DARPA seeks engineered optical materials that go beyond the “laws” of classical optics

Developers of imaging systems have long been beholden to certain rules of optics designs so well established and seemingly immutable as to be treated as virtual “laws” of physics. One widely considered pillar of optical design, for example, is that imaging systems must be built from a series of complex and precisely manufactured optical elements arranged linearly. The result of such assumptions is that certain high-performance imagery devices inevitably end up being large and heavy, composed of dozens or more optical elements. DARPA’s EXTREME Optics and Imaging (EXTREME) program aims to break from that well-worn paradigm by introducing engineered optical materials (EnMats) and associated design tools for creating innovative optical systems with improved performance, new functionality, and drastically reduced size and weight.

DARPA’s EXTREME Optics and Imaging program envisions revolutionary optical devices, systems, and architectures made possible by new engineered optical materials and 3-D volumetric components enabling devices to perform multiple optical functions simultaneously.

We’ve seen significant technical advances in recent years in the communities of optical system design, materials science and fabrication, and multiscale modeling and optimization,” said Predrag Milojkovic, DARPA program manager. “EXTREME seeks to capitalize on this momentum by uniting these separate communities to revolutionize optics and imaging as we know it.”

To achieve its goal, EXTREME is focused on developing new EnMats—both two-dimensional metasurfaces as well as 3-D volumetric optics and holograms—that manipulate light in ways beyond classical rules of reflection and refraction. EXTREME also will address multiscale modelling to enable design and optimization of EnMats across vastly different scales, from nanometer to centimeter, for example.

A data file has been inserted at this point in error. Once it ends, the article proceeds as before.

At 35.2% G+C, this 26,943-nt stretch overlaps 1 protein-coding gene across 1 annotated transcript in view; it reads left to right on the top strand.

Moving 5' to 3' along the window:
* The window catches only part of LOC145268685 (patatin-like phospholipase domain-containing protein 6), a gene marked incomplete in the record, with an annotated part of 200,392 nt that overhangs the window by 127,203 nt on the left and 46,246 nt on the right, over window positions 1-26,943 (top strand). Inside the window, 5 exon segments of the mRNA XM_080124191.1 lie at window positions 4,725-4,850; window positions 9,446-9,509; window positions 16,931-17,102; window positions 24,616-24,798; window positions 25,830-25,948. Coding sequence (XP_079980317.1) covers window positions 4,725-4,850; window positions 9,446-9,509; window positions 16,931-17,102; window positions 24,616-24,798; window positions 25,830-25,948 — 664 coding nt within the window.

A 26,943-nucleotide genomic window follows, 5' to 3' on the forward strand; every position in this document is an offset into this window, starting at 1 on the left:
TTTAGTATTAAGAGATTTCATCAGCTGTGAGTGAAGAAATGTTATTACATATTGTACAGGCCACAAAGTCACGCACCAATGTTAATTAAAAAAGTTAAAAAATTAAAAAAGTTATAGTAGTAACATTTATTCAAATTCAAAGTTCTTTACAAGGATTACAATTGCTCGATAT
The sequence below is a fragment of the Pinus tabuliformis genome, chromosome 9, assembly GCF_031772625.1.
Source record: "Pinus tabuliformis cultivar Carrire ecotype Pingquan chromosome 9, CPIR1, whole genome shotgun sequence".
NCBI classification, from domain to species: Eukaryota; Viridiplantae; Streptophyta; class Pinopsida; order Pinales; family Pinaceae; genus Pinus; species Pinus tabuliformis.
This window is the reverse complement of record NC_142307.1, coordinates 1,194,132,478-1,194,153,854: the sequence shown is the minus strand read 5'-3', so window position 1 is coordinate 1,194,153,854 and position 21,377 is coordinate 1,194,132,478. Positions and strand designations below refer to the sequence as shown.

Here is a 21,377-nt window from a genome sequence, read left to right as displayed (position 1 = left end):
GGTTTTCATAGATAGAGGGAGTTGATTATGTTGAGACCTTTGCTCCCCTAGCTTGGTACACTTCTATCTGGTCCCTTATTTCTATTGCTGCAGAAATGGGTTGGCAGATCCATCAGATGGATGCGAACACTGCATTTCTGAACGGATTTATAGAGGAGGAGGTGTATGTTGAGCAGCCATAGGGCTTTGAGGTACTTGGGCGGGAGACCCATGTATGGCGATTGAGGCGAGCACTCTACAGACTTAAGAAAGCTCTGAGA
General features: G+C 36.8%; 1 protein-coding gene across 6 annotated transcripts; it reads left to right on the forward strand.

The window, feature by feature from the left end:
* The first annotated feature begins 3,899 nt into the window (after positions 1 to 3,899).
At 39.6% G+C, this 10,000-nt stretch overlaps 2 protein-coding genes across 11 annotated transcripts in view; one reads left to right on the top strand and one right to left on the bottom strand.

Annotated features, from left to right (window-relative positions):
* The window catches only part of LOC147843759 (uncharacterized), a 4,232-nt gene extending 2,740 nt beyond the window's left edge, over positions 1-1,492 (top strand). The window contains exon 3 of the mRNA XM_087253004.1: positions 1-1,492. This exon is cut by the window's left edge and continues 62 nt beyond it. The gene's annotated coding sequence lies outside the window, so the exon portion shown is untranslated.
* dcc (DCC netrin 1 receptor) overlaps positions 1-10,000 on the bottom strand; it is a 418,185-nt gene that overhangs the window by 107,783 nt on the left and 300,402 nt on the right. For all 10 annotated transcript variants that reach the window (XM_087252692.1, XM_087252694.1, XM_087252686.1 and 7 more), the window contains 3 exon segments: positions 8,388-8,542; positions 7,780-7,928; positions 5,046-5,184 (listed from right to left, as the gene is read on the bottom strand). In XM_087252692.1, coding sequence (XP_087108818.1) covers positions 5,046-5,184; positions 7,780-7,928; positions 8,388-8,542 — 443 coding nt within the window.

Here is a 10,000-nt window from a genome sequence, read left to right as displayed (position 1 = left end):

The program aims to demonstrate an optical system with engineered surfaces where control of light propagation is decoupled from a specific geometric shape and can be tuned. EXTREME also seeks to demonstrate a volumetric optical element the size of a sugar cube or larger that can perform a multitude of functions simultaneously in visual and infrared (IR) bands, such as imaging, spectrum analysis, and polarization measurements, among others.

If successful, EXTREME could introduce a new era in optics and imagers for national defense. EXTREME optical components would be lighter and smaller, enabling miniaturization of imaging systems for intelligence, surveillance, and reconnaissance (ISR) applications. The multifunctional nature of these devices could offer improvements in a wide variety of imaging systems by reducing size and weight without compromising performance for systems as diverse as night vision goggles, hyperspectral imagers, and IR search and track systems.

DARPA anticipates that reaching the objectives of the EXTREME program will require formation of cross-cutting teams bringing together expertise from disparate communities and fields, including but not limited to engineered material design and fabrication, multiscale modeling/simulation/optimization, and optical system design

The overarching goal of the EXTREME Program is to develop new optical architectures designed in concert with the maturation of practical EnMats (i.e., wide spectral bandwidth, low loss, etc.) to enable new functionality and/or vastly improve Size, Weight, and Power (SWaP) characteristics of traditional optical systems. If successful, the EXTREME program will open up a heretofore unexplored optical design space, redefining (if not completely breaking), trade-offs and limitations that are inherent to traditional optical design processes.